Riding the waves of Rosa Parks, Martin Luther King and the Montgomery Bus Boycott, Woolworth's sit-ins integrated lunch counters across the nation and helped to destroy Jim Crow laws.
Woolworth sit-ins at Greensboro, North Carolina, lunch counters in 1960 led set off the most significant civil rights movement of twentieth century America, after Rosa Parks and Martin Luther King led Montgomery Bus Boycott in 1955, both of which sounded knell to Jim Crow laws.
Four well-dressed black college freshmen, Joseph McNeil, Franklin McCain, Ezell Blair, Jr. (later known as Jibreel Khazan), and David Richmond, from segregated North Carolina Agricultural and Technical College, known as the Greensboro Four, challenged Jim Crow when they sat down at the Woolworth’s lunch counter and asked politely to be served, sparking similar protests and racial demonstrations across the nation in the south and the north.
The Greensboro Four from North Carolina Agricultural and Technical College protested in a similar style to that of Rosa Parks and the Montgomery Bus Boycott, the style later perfected by the non-violent protest style of Dr. Martin Luther King, Jr., in the streets of the Deep South that led up to his I Have A Dream Speech. Non-violent protest methods, taught to those who would participate, were rehearsed and scripted so that tempers would be kept in line and escalation of violence would be one sided to highlight hatred directed toward innocent people marching or sitting for their rights. This non-violent style of protest was designed to be captured by a new broadcast medium, called television, much more effective than sound-only radio.
|Photo: Rosa Parks |
Montgomery Bus Boycott 1956
The young college freshmen, who had earned the deserving title of the Greensboro Four, were refused service at the lunch counter because Woolworth 's headquarters had decreed that the company policy was “to abide by local custom.” The persistence of the four male students every day following that first day caused other students, including female and white students, to join them. As news spread over the nation, similar actions were repeated in other cities across America, bringing down the old Jim Crow laws that represented segregation and overt discrimination against African Americans and other non-white people.
Offering an unusually intimate portrait of four men whose moral courage at ages 17 and 18 not only changed public accommodation laws in North Carolina but also served as a blueprint for non-violent protests throughout the 1960s, FEBRUARY ONE: The Story of the Greensboro Four reveals how these idealistic college students became friends and inspired one another to stage the sit-in, and how the burden of history has impacted their lives ever since.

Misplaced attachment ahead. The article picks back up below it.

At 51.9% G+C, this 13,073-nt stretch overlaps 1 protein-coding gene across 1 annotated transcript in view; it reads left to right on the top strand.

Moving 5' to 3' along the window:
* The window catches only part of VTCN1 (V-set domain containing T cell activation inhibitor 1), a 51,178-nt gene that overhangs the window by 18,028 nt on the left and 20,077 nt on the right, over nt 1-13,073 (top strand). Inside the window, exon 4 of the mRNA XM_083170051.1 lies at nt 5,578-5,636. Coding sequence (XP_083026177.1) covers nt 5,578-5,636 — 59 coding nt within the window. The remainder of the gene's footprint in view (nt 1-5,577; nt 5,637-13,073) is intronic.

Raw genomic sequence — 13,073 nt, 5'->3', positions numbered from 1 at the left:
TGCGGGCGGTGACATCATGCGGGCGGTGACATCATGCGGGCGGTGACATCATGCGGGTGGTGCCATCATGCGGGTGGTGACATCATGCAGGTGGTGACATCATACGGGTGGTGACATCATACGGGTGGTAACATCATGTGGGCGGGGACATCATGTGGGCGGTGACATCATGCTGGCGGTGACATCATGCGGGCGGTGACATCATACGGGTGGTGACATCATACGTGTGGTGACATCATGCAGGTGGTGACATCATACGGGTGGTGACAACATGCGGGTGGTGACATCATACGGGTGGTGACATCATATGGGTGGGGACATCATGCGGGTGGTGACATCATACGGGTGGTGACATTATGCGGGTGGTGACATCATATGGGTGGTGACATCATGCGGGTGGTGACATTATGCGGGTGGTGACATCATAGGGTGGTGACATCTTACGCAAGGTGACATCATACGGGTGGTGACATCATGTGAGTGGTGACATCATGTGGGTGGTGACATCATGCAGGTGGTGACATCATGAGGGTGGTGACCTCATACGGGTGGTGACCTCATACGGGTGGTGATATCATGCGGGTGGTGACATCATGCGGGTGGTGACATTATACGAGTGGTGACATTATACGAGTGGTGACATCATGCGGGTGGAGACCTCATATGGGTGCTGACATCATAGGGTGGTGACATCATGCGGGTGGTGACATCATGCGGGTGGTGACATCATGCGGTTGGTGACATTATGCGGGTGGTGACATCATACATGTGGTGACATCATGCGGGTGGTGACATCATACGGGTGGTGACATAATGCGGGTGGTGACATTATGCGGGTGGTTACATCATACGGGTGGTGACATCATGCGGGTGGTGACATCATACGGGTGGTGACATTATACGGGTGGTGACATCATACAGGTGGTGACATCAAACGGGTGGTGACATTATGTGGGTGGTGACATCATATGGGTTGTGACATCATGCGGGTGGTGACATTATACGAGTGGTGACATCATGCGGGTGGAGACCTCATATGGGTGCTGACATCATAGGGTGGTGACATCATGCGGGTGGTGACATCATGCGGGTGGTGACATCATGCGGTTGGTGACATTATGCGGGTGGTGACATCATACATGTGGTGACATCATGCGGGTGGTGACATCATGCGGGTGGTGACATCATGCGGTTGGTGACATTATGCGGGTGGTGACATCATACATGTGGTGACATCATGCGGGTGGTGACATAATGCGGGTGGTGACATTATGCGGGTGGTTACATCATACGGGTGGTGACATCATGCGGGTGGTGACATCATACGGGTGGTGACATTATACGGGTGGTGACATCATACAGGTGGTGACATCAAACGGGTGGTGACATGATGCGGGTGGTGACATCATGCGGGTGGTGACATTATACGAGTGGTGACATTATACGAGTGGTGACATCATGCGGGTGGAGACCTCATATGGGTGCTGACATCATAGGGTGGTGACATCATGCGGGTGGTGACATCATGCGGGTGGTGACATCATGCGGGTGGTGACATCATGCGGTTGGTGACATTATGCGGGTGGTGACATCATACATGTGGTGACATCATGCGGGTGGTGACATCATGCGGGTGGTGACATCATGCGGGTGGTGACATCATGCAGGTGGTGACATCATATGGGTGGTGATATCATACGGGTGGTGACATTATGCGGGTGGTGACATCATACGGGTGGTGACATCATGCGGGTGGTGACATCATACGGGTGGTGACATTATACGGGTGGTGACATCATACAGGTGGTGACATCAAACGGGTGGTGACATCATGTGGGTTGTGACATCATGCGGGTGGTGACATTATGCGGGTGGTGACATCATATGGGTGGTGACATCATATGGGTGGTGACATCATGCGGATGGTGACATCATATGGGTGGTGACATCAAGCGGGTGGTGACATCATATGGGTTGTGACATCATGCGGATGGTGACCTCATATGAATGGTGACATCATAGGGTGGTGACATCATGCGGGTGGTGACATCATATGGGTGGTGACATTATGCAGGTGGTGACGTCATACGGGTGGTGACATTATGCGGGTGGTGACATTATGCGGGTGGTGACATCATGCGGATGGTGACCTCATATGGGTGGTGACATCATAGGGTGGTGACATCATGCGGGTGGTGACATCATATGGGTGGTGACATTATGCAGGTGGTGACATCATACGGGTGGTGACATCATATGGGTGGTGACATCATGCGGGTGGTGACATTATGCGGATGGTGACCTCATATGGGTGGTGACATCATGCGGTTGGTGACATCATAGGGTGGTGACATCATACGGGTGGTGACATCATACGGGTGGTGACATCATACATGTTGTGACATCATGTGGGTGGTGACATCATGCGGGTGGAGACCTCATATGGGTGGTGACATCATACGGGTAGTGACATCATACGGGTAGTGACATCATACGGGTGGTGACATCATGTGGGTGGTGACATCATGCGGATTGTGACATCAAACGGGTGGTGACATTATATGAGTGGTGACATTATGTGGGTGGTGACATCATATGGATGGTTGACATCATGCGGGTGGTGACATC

At the time that the protest at Woolworth's in Greensboro was taking place in 1960, it was five months before my eleventh birthday. Five years earlier, I remember my mother talking about Rosa Parks and showing me pictures of the Montgomery Bus Boycott in a magazine. I had no real idea what I was looking at six years old. But I did understand the signs that read Colored Served in Rear.
|Signs of the Time: Colored Served in Rear|
|Brown vs. Board of Education |
of Topeka: A Brief History
(Google Affiliate Ad)
I even knew about the 1954 U.S. Supreme Court decision, Brown v. the Board of Education. That was a year before my mother enrolled me in first grade. She didn't didn't try hiding things from me even when I was little and she was trying figure out how Brown would affect me. I saw the pictures in the newspaper. My mother took black newspapers from other cities because she said our local paper didn't print anything about us unless it was bad. She needed to know whether I would have to go to a different school than the one she knew about. Brown didn't affect me. Schools remained segregated through my high school graduation.
Brown v. Board of Education, the 1954 Supreme Court decision that mandated the desegregation of U.S. schools, is popularly seen as a hallmark of American justice. But author and professor of political science at the University of California, San Diego, Peter Irons, surveys recent U.S. history to reveal a quite different picture: many states have found ways to delay implementation of, or totally evade, the ruling. .
In 1955 and 1956, the Montgomery Bus Boycott brought Alabama buses to a halt. I was in first grade when I heard my teachers whispering about a woman named Rosa Parks who had refused to give up her seat on a segregated bus and started the Montgomery Bus Boycott.
At 10 years old, I was very aware of the treatment of black people in stores, movies and other private and public places. In fact, before I went to the first grade, my grandmother taught me to read 'white only' and 'colored' before I had learned to read any other words. When I did attend school, they were segregated. I could see as we passed in the car that those schools for white students were bigger, and better constructed and landscaped than the schools for black students. But I was also aware of the changes taking place.